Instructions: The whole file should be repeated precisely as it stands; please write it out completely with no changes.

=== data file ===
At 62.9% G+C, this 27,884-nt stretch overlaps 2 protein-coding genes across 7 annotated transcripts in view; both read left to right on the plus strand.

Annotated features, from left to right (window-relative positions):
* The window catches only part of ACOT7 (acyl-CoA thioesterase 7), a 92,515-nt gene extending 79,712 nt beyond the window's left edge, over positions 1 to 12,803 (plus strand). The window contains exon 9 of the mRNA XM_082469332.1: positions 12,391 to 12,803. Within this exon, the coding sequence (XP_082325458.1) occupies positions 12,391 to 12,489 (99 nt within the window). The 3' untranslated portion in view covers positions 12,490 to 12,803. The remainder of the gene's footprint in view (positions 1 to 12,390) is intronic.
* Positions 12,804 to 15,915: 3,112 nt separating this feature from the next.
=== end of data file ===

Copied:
At 62.9% G+C, this 27,884-nt stretch overlaps 2 protein-coding genes across 7 annotated transcripts in view; both read left to right on the plus strand.

Annotated features, from left to right (window-relative positions):
* The window catches only part of ACOT7 (acyl-CoA thioesterase 7), a 92,515-nt gene extending 79,712 nt beyond the window's left edge, over positions 1 to 12,803 (plus strand). The window contains exon 9 of the mRNA XM_082469332.1: positions 12,391 to 12,803. Within this exon, the coding sequence (XP_082325458.1) occupies positions 12,391 to 12,489 (99 nt within the window). The 3' untranslated portion in view covers positions 12,490 to 12,803. The remainder of the gene's footprint in view (positions 1 to 12,390) is intronic.
* Positions 12,804 to 15,915: 3,112 nt separating this feature from the next.